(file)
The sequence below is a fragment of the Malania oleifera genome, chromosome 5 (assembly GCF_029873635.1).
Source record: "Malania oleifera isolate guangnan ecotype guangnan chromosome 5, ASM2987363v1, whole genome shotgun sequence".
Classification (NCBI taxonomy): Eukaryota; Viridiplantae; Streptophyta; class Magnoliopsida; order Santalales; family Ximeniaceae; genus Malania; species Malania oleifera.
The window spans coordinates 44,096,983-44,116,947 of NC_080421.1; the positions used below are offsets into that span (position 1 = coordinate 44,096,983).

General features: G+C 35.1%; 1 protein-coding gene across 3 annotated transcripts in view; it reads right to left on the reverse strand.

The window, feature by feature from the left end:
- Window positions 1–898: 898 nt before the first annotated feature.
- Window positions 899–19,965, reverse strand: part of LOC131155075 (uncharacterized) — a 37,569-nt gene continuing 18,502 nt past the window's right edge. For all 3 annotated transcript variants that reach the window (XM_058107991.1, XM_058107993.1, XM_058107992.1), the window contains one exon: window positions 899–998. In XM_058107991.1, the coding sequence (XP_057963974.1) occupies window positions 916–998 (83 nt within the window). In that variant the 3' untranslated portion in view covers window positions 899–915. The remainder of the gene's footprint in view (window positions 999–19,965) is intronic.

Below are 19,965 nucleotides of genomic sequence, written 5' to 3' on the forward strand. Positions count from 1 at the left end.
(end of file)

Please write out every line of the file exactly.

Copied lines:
The sequence below is a fragment of the Malania oleifera genome, chromosome 5 (assembly GCF_029873635.1).
Source record: "Malania oleifera isolate guangnan ecotype guangnan chromosome 5, ASM2987363v1, whole genome shotgun sequence".
Classification (NCBI taxonomy): Eukaryota; Viridiplantae; Streptophyta; class Magnoliopsida; order Santalales; family Ximeniaceae; genus Malania; species Malania oleifera.
The window spans coordinates 44,096,983-44,116,947 of NC_080421.1; the positions used below are offsets into that span (position 1 = coordinate 44,096,983).

General features: G+C 35.1%; 1 protein-coding gene across 3 annotated transcripts in view; it reads right to left on the reverse strand.

The window, feature by feature from the left end:
- Window positions 1–898: 898 nt before the first annotated feature.
- Window positions 899–19,965, reverse strand: part of LOC131155075 (uncharacterized) — a 37,569-nt gene continuing 18,502 nt past the window's right edge. For all 3 annotated transcript variants that reach the window (XM_058107991.1, XM_058107993.1, XM_058107992.1), the window contains one exon: window positions 899–998. In XM_058107991.1, the coding sequence (XP_057963974.1) occupies window positions 916–998 (83 nt within the window). In that variant the 3' untranslated portion in view covers window positions 899–915. The remainder of the gene's footprint in view (window positions 999–19,965) is intronic.

Below are 19,965 nucleotides of genomic sequence, written 5' to 3' on the forward strand. Positions count from 1 at the left end.